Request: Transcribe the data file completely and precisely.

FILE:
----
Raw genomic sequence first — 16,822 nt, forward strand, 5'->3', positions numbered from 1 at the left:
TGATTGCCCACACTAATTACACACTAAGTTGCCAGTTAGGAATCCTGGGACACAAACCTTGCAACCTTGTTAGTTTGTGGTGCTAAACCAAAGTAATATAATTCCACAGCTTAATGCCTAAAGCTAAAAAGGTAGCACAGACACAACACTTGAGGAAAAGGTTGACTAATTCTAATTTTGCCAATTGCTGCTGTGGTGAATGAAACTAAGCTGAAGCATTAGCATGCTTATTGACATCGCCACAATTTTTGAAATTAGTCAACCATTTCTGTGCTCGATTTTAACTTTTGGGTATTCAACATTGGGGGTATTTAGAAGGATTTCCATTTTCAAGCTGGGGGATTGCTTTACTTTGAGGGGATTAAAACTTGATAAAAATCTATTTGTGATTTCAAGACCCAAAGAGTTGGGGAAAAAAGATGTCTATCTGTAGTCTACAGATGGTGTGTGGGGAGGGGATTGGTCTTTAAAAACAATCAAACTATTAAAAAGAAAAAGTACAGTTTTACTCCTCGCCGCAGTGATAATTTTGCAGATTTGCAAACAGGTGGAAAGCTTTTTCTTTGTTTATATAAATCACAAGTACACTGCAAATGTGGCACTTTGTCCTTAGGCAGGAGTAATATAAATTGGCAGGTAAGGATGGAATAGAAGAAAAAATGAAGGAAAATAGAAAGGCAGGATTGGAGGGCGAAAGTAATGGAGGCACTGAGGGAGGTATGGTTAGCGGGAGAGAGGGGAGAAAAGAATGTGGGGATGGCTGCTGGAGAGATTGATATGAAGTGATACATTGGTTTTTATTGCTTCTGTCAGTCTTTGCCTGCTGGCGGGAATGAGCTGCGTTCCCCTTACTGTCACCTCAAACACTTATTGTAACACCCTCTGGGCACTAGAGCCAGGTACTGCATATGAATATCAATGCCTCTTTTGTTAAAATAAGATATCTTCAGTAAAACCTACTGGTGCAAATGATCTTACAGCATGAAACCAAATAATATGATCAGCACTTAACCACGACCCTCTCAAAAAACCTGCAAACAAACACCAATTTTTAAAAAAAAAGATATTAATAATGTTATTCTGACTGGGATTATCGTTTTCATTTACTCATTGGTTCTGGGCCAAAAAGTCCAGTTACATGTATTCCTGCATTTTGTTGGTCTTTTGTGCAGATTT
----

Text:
Raw genomic sequence first — 16,822 nt, forward strand, 5'->3', positions numbered from 1 at the left:
TGATTGCCCACACTAATTACACACTAAGTTGCCAGTTAGGAATCCTGGGACACAAACCTTGCAACCTTGTTAGTTTGTGGTGCTAAACCAAAGTAATATAATTCCACAGCTTAATGCCTAAAGCTAAAAAGGTAGCACAGACACAACACTTGAGGAAAAGGTTGACTAATTCTAATTTTGCCAATTGCTGCTGTGGTGAATGAAACTAAGCTGAAGCATTAGCATGCTTATTGACATCGCCACAATTTTTGAAATTAGTCAACCATTTCTGTGCTCGATTTTAACTTTTGGGTATTCAACATTGGGGGTATTTAGAAGGATTTCCATTTTCAAGCTGGGGGATTGCTTTACTTTGAGGGGATTAAAACTTGATAAAAATCTATTTGTGATTTCAAGACCCAAAGAGTTGGGGAAAAAAGATGTCTATCTGTAGTCTACAGATGGTGTGTGGGGAGGGGATTGGTCTTTAAAAACAATCAAACTATTAAAAAGAAAAAGTACAGTTTTACTCCTCGCCGCAGTGATAATTTTGCAGATTTGCAAACAGGTGGAAAGCTTTTTCTTTGTTTATATAAATCACAAGTACACTGCAAATGTGGCACTTTGTCCTTAGGCAGGAGTAATATAAATTGGCAGGTAAGGATGGAATAGAAGAAAAAATGAAGGAAAATAGAAAGGCAGGATTGGAGGGCGAAAGTAATGGAGGCACTGAGGGAGGTATGGTTAGCGGGAGAGAGGGGAGAAAAGAATGTGGGGATGGCTGCTGGAGAGATTGATATGAAGTGATACATTGGTTTTTATTGCTTCTGTCAGTCTTTGCCTGCTGGCGGGAATGAGCTGCGTTCCCCTTACTGTCACCTCAAACACTTATTGTAACACCCTCTGGGCACTAGAGCCAGGTACTGCATATGAATATCAATGCCTCTTTTGTTAAAATAAGATATCTTCAGTAAAACCTACTGGTGCAAATGATCTTACAGCATGAAACCAAATAATATGATCAGCACTTAACCACGACCCTCTCAAAAAACCTGCAAACAAACACCAATTTTTAAAAAAAAAGATATTAATAATGTTATTCTGACTGGGATTATCGTTTTCATTTACTCATTGGTTCTGGGCCAAAAAGTCCAGTTACATGTATTCCTGCATTTTGTTGGTCTTTTGTGCAGATTT